Osteoarthritis (OA) is the number one cause of chronic pain in veterinary patients. Over the years, we have made significant progress in earlier detection and better management of osteoarthritis. In their piece, I will discuss a few new ideas leading to smarter management of OA.


Risk factors of OA are obesity, age, orthopedic injury, and genetics. *Early identification of issues that negatively impact joint health helps to mitigate the effects of OA. Besides a thorough veterinary physical examination, there are now screening tools for identification and monitoring trends. Osteoarthritis does not happen overnight, so it is important to routinely use screening and monitoring tools to show stability or progression of disease. Some useful veterinary and owner-derived clinical metrology tools to measure activities of daily living are: The Canine Brief Pain Inventory (CBPI), Canine Osteoarthritis Staging Tool (COAST), Liverpool Osteoarthritis in Dogs (LOAD), and the Cincinnati Osteoarthritis Disability Index (CODI).


Once diagnosed, important strategies in OA intervention include – usually first and foremost – *weight management. We know that adipose tissue (fat) is an inflammatory mediator; it has been shown that even small reductions in weight can result in reductions in OA lameness. Once weight management is succeeded, it is safer and healthier to embark on an exercise strategy. If embarking on an exercise plan while the patient is overweight, other tools need to be utilized (for example, underwater treadmills via rehabilitation therapy) to overcome stress and strain on already overworked joints. Parallel to humans, exercise increases weight loss and muscle mass to better support aching joints. In patients that have difficulty losing weight, there are new veterinary-formulated diets for metabolic weight loss.


Pain management is crucial to OA management. Luckily, there are newer, smarter ways of accomplishing pain control. *Non-steroidal anti-inflammatories and adjunct analgesics are very good ways to provide pain control while a patient is exercising or sometimes just trying to accomplish daily activities with compromised joints. As in any chronic pain disease, initial (joint) pain is protective, e.g. a limp or lameness forms to protect the injury leading to decreased mobility. However, over time, this leads to altered biomechanics of the body, which puts irregular mechanical stresses and strains on joints, cartilage, ligaments, and also reduces muscle strength (atrophy). This leads to a continued deterioration of articular cartilage with continued release of inflammatory mediators. As a result, pain will increase, cartilage with degrade, and osteophytes will form – all resulting in more joint pain. It is a vicious cycle.


More recent understanding of OA has occurred at the cellular and molecular level where inflammation begins. Proinflammatory mediators and genes in cartilage set the stage for OA.  Continued research in this area has led to the identification of several hundred genes associated with OA. This research led to the proven idea of *nutritionally managing OA with (long chain) omega-3 fatty acids, most specifically eicosapentaenoic acid (EPA) found in fish oil (to down regulate inflammatory genes).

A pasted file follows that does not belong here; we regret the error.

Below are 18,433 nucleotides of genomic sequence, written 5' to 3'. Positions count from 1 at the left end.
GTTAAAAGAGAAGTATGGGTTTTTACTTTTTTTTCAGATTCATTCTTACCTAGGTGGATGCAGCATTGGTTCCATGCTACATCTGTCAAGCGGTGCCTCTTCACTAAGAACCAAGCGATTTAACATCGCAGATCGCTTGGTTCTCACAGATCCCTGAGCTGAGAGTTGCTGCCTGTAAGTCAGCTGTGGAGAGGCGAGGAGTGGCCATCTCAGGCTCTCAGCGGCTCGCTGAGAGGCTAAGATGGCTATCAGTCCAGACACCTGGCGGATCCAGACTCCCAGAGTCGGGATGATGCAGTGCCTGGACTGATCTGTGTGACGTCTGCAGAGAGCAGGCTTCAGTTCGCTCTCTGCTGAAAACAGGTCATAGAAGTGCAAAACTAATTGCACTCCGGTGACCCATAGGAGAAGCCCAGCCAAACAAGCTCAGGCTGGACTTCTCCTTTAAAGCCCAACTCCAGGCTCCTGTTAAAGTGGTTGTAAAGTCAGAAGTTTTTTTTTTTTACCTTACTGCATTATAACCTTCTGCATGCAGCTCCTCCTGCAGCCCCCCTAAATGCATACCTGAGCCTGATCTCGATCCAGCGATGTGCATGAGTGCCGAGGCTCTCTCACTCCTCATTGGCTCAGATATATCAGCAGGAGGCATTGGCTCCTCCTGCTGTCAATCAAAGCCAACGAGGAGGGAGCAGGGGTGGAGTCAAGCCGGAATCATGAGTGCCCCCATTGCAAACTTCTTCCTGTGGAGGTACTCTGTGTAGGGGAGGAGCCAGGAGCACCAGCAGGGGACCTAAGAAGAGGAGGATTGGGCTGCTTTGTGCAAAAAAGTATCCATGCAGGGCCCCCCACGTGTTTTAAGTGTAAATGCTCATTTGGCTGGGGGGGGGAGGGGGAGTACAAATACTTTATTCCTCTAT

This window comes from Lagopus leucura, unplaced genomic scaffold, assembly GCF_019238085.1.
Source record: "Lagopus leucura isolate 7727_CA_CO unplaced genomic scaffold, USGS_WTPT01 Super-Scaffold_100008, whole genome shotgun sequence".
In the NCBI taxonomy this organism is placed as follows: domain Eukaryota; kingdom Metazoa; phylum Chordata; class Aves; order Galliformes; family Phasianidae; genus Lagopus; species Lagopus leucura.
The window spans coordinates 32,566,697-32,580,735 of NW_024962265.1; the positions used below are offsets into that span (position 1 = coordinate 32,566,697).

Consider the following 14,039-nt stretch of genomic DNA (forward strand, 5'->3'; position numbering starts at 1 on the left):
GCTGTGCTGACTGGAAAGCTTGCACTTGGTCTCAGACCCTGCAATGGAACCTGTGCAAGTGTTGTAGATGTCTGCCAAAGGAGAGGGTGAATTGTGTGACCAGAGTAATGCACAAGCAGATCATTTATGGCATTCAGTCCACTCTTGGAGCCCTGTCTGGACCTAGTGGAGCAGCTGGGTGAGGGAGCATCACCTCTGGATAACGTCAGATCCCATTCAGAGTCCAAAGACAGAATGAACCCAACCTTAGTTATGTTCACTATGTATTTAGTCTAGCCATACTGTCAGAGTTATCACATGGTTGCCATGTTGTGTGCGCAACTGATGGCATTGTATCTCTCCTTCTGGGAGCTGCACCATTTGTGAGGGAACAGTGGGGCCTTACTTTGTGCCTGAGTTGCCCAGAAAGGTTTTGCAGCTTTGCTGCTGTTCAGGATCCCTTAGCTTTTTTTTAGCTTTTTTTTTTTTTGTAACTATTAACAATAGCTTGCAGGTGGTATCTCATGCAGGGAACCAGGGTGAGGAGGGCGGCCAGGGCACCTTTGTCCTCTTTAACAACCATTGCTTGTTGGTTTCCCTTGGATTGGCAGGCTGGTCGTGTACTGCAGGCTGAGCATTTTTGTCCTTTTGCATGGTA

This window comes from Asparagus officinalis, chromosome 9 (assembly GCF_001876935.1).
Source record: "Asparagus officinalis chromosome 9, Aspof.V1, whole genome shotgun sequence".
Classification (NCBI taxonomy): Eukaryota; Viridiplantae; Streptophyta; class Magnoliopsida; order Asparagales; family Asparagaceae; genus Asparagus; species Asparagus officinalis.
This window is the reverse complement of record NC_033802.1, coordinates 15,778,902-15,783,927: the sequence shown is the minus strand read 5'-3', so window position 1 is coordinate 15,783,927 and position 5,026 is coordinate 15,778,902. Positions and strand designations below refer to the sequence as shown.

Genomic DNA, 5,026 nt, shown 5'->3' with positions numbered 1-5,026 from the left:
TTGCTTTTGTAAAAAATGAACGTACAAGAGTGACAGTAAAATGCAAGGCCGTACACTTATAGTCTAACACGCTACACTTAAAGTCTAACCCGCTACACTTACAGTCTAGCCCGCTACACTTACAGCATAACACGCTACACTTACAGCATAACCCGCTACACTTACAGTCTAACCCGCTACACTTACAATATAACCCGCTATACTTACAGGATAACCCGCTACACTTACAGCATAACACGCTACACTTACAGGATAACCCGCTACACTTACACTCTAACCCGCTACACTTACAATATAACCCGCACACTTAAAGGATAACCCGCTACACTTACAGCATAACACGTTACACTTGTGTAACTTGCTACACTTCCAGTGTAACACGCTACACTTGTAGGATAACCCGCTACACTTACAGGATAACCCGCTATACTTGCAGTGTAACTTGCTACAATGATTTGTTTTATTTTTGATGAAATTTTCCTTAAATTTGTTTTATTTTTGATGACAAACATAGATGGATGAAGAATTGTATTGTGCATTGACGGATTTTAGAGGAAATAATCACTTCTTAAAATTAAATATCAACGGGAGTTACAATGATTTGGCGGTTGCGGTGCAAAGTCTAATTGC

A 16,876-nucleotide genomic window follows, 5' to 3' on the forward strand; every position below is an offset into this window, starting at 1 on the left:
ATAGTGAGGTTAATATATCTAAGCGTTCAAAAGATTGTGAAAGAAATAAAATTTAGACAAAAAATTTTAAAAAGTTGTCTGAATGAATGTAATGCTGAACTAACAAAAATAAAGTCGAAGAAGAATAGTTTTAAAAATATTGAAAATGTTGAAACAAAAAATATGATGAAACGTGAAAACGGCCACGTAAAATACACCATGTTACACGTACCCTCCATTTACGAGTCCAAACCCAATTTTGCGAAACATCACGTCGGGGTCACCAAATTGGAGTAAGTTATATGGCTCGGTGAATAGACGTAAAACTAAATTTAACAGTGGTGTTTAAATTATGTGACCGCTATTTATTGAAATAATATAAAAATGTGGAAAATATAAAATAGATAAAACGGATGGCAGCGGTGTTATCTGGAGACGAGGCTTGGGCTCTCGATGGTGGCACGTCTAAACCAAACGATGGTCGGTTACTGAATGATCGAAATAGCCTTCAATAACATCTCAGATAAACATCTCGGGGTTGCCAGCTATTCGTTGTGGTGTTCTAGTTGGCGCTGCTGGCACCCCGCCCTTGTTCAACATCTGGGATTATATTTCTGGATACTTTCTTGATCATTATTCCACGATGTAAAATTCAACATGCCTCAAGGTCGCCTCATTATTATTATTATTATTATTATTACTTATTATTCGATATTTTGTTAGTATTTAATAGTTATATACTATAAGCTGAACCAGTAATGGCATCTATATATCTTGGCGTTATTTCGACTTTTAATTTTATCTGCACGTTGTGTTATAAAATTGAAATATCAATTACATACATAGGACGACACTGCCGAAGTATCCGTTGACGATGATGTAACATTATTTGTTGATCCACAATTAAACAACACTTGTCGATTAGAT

Rehabilitation therapy is a cornerstone of OA management. There are wonderful in clinic modalities to be used such as therapeutic exercises, laser therapy, electrical stimulation, therapeutic ultrasound, massage, acupuncture, under water, and land treadmills and shockwave therapy – but these are not easily accomplished at home. One wonderful in-clinic and at-home tool is The Assisi Loop, which is pulsed electromagnetic field therapy (PEMF). *PEMF is an active electromagnetic waveform delivered by antenna that cannot be felt. The Assisi signal is FDA cleared in humans for the relief of pain and swelling and Assisi’s veterinary research supports the human data. The Loop works to enhance nitric oxide, which activates anti-inflammatory cascades and inhibits excessive proinflammatory mediators in tissues. Additionally, nitric oxide stimulates a second messenger molecule (cGMP) modulating downstream targets that increase cell proliferation, migration, cell survival, and enhances angiogenesis and tissue repair. Additionally, it enhances endogenous opioid release which leads to a reduction in opioid intake. So in addition to relieving pain, it works to heal tissues.


Osteoarthritis is not a new veterinary issue. However, recent strides in smarter management (indicated by *) have very much improved how we manage OA and the greater whole of our patients. Why is a smarter approach important? A study published by Kealy RD et al in The Journal of Veterinary Internal Medicine in 2000 showed that proper weight management not only delayed the need for OA (and other chronic disease) management and intervention by keeping dogs healthier, but it also extended the dogs’ lifespan, depending on breed, by over two years! That is impressive.